The result, which means the earliest a target will be set is 2016, has been heavily criticised by green businesses and environmental groups.

Many are stressing that the decision is leaving business and investors without the clear and cost effective path towards a decarbonised economy.

Environmental lobby organisation Aldersgate Group, warned that the House of Lords had “missed an historic opportunity to be consistent with the Government’s commitment to being ‘the greenest government ever’ and put growth at the top of the agenda”.

Aldersgate Group chairman Peter Young said: “This is a major missed opportunity, not just for UK green businesses which gave us a trade surplus of £5bn last year, but to global businesses and investors poised to create jobs and contribute to growth here in the UK”.

According to Young, the conflict between the Government’s “green pretensions and its increasing determination to procrastinate whilst relying on high carbon, polluting technologies” will send global investors elsewhere and slow business growth in the UK.

“Meanwhile, our global competitors are developing tomorrow’s solutions with capital which could have been deployed in the UK to the benefit of our economy, both now and in the long term, when delayed modernisation of our power mix will be more expensive,” he added.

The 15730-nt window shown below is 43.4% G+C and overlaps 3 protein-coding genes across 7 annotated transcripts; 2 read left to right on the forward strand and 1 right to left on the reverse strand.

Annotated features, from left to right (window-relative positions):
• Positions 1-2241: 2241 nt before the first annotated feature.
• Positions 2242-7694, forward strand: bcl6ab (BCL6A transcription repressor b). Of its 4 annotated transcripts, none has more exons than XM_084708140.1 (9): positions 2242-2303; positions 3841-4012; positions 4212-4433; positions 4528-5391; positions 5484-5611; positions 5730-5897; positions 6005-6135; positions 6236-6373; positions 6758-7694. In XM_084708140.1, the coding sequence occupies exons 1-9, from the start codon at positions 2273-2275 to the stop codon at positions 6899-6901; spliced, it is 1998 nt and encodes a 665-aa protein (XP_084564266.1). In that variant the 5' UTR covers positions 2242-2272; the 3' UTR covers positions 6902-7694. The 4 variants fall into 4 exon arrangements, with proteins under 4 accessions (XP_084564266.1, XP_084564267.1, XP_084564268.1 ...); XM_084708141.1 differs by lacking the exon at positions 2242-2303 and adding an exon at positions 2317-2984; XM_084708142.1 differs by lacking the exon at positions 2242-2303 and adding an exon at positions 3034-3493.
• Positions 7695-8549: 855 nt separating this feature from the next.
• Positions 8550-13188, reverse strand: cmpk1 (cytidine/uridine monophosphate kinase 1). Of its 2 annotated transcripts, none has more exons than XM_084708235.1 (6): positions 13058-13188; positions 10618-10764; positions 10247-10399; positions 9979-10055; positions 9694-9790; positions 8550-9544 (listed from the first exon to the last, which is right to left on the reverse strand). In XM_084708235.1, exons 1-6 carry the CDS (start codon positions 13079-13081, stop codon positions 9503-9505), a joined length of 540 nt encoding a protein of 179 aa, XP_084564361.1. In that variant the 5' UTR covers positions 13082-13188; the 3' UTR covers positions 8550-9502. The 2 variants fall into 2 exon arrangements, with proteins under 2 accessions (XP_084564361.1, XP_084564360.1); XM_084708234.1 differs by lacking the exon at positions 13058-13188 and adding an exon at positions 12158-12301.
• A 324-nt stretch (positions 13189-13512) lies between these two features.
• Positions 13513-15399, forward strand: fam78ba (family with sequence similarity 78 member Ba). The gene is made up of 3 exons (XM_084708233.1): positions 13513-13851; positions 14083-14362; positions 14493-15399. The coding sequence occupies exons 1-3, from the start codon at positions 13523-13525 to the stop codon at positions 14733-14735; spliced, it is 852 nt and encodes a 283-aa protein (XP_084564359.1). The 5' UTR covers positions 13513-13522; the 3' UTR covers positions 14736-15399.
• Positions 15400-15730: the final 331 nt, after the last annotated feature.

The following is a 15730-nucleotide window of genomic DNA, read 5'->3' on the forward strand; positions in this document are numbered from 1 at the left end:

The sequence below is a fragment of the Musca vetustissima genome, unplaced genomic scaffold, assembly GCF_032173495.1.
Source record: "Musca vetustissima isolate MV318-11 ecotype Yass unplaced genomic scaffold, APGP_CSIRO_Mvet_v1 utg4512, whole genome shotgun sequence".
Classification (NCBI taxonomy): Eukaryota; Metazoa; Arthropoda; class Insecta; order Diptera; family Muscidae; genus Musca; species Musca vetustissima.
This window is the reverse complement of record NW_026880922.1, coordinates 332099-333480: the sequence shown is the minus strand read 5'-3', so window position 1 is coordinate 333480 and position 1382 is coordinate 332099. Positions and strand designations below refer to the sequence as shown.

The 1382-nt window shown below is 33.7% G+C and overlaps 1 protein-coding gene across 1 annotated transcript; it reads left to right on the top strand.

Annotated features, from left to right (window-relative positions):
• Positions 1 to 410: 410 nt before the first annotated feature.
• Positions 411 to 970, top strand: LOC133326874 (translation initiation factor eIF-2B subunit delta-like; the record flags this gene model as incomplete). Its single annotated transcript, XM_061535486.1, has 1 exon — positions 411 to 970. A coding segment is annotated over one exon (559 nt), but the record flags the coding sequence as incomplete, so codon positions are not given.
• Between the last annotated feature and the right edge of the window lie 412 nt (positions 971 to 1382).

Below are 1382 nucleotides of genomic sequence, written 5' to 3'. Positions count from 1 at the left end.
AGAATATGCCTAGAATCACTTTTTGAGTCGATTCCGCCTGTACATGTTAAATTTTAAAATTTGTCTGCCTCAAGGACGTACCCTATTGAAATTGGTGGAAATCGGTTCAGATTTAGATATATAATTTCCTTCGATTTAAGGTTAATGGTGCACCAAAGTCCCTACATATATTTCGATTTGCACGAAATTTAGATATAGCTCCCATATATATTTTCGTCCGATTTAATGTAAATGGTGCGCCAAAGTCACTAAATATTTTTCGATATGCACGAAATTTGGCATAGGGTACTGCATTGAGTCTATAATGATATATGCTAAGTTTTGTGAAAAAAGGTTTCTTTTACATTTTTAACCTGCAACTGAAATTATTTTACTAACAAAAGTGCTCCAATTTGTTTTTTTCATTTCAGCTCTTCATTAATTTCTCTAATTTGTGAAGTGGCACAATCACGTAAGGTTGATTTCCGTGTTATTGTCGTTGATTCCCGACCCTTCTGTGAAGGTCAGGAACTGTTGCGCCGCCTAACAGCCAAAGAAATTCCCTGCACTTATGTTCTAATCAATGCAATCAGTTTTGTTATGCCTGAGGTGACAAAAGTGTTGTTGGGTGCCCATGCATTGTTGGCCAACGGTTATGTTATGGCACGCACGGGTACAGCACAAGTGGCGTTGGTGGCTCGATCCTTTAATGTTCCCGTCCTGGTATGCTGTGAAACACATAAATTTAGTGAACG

The delay has been set to fall alongside the carbon budget covering the period through to 2030, which is also to be agreed in 2016.

Yesterday’s result is the second time in six months that MPs have voted against a 2030 target. In June, 290 MPs sided against with 267 voting for it, while yesterday’s vote saw a tighter gap with 216 voting against and 202 supporting the inclusion of a target.

In a written statement to edie, a DECC spokesperson said the department was pleased that the House of Lords chose to support the Government’s position on this.

“It makes sense to set a decarbonisation target in 2016, once we have received advice from the Committee on Climate Change on the level of the 5th Carbon Budget, and know how much we need to reduce economy-wide emissions by in 2030.” 

However, Friends of the Earth’s executive director, Andy Atkins said: “By voting against a clean power target the Lords are saddling us with an Energy Bill that’s bad news for bill payers, the economy, and the climate – letting the Big Six energy suppliers off the hook.

“The Liberal Democrats have played a sorry part in this decision – shamefully this is the second time they’ve blocked a clean power target, despite claiming to support it all along.”

Last month, a group of investors, responsible for more than £1tn of investment worldwide, wrote to the Chancellor George Osborne on the day of his speech to the Conservative Party Conference, arguing that leaving out a target inhibits investment decisions and negatively impacts the UK’s ability to attract the capital needed to update its “ageing infrastructure”.

Leigh Stringer

Action inspires action. Stay ahead of the curve with sustainability and energy newsletters from edie